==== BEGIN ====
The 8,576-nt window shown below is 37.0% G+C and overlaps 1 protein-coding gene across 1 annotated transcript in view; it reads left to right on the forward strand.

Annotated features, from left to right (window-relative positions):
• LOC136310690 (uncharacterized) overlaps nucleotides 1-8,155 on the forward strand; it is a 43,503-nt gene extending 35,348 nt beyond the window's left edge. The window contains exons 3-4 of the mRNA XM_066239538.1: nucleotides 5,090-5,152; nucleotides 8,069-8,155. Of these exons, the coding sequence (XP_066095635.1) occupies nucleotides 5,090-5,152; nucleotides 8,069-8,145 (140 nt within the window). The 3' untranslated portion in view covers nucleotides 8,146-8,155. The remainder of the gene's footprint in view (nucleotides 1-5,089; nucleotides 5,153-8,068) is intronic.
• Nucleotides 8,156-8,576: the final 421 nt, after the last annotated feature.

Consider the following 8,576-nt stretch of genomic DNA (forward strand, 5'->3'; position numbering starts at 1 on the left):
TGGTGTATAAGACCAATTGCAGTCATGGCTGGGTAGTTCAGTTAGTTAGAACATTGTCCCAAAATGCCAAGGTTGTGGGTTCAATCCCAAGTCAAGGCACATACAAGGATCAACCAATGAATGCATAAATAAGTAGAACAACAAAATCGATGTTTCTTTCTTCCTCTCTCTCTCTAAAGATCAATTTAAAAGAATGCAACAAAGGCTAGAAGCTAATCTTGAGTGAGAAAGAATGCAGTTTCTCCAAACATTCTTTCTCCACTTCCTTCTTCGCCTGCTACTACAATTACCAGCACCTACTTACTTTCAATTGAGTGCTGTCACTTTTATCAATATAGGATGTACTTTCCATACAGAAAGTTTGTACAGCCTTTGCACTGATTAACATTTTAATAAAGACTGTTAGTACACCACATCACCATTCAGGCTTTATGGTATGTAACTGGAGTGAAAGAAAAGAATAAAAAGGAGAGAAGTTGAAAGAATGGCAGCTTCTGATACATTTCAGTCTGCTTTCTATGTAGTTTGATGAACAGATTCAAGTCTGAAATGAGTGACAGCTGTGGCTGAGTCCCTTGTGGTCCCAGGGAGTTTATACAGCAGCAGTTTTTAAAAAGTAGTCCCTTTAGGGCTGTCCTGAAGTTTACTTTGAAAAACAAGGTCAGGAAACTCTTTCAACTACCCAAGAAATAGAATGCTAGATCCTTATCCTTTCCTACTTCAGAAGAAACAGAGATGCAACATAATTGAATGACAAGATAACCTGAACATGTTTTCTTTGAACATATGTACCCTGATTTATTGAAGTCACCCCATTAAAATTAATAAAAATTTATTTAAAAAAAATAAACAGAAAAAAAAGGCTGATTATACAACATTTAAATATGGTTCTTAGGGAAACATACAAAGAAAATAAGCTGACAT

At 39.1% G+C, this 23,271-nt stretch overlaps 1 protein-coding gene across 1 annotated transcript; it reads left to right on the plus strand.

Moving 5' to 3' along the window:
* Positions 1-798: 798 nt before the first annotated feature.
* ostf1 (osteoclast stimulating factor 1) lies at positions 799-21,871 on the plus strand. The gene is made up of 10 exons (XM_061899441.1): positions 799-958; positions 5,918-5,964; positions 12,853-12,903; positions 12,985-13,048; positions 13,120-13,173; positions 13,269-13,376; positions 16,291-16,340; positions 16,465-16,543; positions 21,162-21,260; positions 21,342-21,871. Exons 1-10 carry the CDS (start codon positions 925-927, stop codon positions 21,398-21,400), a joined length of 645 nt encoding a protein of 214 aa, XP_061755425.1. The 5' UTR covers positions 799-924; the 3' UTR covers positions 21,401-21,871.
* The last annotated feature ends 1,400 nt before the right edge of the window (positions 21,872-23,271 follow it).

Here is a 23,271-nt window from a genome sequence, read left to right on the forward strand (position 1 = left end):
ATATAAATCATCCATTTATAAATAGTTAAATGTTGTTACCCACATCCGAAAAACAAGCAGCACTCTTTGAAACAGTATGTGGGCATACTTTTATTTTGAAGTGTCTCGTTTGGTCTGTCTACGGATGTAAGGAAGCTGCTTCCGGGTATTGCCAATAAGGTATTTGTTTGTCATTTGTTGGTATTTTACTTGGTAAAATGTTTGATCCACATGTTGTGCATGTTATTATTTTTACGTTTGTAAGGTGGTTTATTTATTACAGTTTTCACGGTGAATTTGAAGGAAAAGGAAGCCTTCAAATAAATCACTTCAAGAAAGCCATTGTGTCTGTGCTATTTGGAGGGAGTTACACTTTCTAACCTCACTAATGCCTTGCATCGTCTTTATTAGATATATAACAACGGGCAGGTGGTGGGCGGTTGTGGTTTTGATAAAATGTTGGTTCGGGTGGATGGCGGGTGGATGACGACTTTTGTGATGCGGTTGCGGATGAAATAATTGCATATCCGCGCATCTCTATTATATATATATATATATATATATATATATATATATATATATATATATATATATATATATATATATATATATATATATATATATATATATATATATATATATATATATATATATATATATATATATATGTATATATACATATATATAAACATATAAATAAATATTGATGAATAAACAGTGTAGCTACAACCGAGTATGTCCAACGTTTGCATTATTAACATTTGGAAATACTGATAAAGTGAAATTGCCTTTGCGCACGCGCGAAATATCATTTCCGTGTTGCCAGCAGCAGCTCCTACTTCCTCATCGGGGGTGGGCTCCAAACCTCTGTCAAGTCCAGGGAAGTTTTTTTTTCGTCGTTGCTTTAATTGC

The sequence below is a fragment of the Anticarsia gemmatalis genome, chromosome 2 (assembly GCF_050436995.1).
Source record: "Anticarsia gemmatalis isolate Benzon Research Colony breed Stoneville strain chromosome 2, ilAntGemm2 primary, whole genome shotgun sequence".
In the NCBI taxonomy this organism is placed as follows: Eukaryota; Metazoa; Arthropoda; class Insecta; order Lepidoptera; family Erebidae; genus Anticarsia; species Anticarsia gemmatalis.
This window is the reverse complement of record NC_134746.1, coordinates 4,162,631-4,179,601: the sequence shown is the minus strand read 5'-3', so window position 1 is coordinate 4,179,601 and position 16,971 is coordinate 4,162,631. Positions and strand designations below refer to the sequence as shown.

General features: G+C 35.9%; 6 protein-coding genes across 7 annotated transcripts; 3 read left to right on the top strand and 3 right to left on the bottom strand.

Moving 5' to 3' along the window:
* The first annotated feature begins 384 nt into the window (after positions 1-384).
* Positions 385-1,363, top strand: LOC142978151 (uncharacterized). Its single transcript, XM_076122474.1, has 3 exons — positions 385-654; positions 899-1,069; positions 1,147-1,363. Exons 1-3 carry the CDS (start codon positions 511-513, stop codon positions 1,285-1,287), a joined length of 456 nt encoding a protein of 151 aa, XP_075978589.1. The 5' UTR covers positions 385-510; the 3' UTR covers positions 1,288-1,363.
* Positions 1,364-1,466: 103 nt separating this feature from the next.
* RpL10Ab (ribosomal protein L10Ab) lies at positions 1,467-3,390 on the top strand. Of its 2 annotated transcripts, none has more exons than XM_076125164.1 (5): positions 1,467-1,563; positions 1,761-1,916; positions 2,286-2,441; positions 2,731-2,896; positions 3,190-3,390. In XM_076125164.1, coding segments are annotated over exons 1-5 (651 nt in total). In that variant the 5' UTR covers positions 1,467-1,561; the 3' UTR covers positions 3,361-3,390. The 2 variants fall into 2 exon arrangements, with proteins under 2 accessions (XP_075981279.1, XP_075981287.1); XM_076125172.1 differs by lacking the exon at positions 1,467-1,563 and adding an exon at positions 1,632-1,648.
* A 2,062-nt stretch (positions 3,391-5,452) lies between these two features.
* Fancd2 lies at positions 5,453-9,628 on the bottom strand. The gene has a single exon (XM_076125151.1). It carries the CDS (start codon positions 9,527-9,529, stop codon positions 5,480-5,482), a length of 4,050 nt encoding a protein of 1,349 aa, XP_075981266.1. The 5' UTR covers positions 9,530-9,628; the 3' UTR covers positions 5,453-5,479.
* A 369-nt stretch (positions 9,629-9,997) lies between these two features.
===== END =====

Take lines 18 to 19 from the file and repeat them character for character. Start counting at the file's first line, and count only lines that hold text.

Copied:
General features: G+C 35.9%; 6 protein-coding genes across 7 annotated transcripts; 3 read left to right on the top strand and 3 right to left on the bottom strand.

Moving 5' to 3' along the window: